In this brief exchange about pollution, Justice Antonin Scalia is clearly experiencing what I call the “Yikes!” alarm. If you have tried a case, you’ve no doubt seen what happens once this alarm sounds off: Jurors (and, yes, judges) who had been leaning forward to follow your argument, suddenly pull back, inhale sharply and show evidence of thinking, “Yikes, there is no way I can understand this stuff!”

“Yikes!” alarms go off in courtrooms all the time. Despite the frequency, however, a “Yikes!” alarm in your own trial can be disastrous, because jurors will either stop listening to your argument (“Whoa, this is way over my head”) or start resenting you (“This attorney is wasting my time!”) Neither result is good because even if you eventually bring these jurors back on topic (“Oh, now I get it”), you and your case have suffered because the jurors � like Scalia � will not want to deal with your topic.

That’s the bad news. The good news is that it’s possible to present material to jurors in a way that doesn’t trigger their “Yikes!” alarms. You just have to understand how people process new information and what makes them sit up, listen and understand.


Although no biological textbook refers to it, the “Yikes!” alarm is a naturally occurring phenomena. The human brain can only process so much information; confronted with information overload, the brain begins to shut down. We’ve all experienced it, whether it was in a high school physics class, at a gas station getting directions, or at a CLE program on trust law. Too much information is hard to process.

Jurors hear the “Yikes!” alarm when faced with complex facts about situations with which they have little experience. Unfortunately, that happens a lot. Trials often involve complicated information; jurors rarely have much time to study it. And if they don’t “get it” quickly, they start worrying more about whether they are capable of understanding your information than analyzing the facts of your case, where they’ll get lunch, or who’s going to pick up the kids at day care. Yikes! You’ve lost them.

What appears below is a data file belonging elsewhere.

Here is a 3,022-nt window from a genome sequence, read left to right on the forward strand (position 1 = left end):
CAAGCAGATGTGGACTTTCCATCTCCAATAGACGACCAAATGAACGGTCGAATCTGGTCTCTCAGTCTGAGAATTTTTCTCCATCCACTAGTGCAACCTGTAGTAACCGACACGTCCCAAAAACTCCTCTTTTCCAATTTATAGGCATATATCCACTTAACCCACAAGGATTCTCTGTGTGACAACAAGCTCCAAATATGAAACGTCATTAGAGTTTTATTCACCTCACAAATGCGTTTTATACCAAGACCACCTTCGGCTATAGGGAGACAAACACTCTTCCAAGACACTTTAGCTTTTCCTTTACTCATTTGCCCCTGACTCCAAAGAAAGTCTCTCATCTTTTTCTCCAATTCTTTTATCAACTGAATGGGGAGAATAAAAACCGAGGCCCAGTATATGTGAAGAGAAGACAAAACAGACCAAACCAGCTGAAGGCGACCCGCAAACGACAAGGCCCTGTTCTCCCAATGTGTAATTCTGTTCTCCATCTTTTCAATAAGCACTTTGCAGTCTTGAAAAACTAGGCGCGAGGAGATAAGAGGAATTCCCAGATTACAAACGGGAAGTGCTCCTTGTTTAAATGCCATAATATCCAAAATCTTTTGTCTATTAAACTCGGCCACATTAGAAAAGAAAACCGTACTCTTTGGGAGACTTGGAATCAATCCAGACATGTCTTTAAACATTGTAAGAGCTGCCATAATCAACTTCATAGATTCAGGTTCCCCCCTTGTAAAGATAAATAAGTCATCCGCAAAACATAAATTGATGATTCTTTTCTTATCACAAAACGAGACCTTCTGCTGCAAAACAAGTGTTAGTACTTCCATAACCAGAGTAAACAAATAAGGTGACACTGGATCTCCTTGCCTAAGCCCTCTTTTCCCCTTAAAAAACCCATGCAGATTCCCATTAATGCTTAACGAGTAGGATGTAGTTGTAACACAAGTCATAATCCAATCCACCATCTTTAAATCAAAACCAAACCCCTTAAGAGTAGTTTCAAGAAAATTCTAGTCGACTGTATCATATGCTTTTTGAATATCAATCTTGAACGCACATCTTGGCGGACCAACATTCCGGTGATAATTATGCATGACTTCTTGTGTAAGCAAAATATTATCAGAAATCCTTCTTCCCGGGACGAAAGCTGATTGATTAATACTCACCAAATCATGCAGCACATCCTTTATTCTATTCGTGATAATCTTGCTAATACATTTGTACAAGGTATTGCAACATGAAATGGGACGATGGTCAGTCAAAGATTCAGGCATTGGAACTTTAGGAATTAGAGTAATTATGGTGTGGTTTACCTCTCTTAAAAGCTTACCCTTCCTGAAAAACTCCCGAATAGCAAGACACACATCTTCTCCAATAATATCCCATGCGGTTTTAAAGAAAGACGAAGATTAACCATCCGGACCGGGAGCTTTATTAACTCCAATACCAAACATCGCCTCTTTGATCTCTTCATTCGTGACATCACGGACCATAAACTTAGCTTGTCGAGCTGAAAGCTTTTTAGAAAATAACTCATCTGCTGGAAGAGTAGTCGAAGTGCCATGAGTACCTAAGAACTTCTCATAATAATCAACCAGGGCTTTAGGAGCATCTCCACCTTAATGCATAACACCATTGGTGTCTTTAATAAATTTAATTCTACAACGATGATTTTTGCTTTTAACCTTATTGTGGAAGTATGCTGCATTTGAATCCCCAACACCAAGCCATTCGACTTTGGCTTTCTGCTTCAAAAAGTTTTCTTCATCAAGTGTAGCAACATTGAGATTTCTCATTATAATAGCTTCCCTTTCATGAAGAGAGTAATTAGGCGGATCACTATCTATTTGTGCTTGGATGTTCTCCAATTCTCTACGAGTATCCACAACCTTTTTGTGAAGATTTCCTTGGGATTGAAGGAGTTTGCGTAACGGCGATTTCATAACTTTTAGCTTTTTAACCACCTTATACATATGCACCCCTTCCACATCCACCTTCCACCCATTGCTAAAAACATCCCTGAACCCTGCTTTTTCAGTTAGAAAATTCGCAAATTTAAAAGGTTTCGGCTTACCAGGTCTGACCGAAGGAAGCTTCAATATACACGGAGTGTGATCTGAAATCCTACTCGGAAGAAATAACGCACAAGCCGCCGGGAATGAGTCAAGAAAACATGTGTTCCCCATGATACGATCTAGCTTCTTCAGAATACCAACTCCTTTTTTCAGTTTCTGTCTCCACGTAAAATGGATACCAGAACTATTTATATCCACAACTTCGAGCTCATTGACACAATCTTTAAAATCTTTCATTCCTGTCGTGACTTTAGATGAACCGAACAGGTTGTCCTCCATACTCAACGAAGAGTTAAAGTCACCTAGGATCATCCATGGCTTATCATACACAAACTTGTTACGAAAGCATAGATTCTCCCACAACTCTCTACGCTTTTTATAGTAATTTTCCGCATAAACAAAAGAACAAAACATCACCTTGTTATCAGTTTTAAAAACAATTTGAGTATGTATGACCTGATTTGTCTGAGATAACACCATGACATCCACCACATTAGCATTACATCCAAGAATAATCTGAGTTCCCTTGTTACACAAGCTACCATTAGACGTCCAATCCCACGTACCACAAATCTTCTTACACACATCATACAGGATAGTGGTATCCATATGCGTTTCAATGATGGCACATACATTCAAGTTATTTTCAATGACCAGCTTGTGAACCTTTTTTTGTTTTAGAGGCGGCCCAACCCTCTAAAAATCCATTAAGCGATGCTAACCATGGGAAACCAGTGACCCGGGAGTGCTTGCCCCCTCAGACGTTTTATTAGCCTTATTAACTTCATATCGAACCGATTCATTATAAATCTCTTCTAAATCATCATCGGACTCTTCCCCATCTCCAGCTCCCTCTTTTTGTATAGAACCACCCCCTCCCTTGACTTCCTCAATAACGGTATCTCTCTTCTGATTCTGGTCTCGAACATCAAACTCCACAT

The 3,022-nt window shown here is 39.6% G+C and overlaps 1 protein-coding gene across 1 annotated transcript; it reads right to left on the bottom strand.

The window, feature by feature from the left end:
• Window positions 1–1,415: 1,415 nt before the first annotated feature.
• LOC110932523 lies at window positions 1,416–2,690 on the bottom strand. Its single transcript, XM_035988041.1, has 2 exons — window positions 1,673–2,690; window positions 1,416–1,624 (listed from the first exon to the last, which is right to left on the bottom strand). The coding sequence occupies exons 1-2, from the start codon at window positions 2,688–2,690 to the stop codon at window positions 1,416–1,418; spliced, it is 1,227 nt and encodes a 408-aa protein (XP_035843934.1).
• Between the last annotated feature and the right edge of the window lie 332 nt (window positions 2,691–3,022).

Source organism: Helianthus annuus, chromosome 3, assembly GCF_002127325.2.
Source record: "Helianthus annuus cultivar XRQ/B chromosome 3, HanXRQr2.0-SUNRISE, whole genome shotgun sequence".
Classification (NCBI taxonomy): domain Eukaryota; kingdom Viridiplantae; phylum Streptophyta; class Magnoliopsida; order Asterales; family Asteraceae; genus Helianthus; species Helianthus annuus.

Does this mean that jurors must understand every single fact in order to decide the case in your favor? Of course not. Jurors only want (and need) enough information to make what they feel is the right decision. Instead, the fact that new information makes people anxious means that new information must be presented in understandable ways. And in order to do that, you need to work with the two-stage coping process that people use to learn new material.

In the first stage, jurors connect at least some of the unfamiliar facts to familiar concepts. Once these connections are made, jurors progress to the second stage of learning. In this stage, the jurors add to their understanding incrementally, by “layering” pieces of information over each other.

Confused? The two-step process is really like using a garden lattice to grow plants. The lattice is the structure you’ll use for presenting information (i.e., familiar concepts, images and ideas). Your new material is the new plant that is growing on that existing structure; each new plant adds complexity and new information. When your jurors step back, they’ll see the “garden” (i.e., your argument) in its entirety.


One of your roles as a trial attorney is to be a “Yikes!” security guard. You do this by developing courtroom teaching tools that will keep your jurors’ alarms from sounding off. While these tools can take a variety of forms (e.g., trial graphics, tutorials, analogies) the most effective have the five following characteristics in common.

  • They are succinct: The tools get directly to the point by using everyday, real-world language or concepts.
  • They employ familiar concepts and ideas: The tools relate to something the jurors already understand. In other words, they find ways to compare new facts to things the jurors already understand.
  • They leverage memorable imagery and stories: During deliberation, the jurors need to be able to recall the information that you presented during trial � even if that occurred weeks earlier.
  • They create a “buzz“: Your tools should make the jurors lean to the front of the jury box to learn more.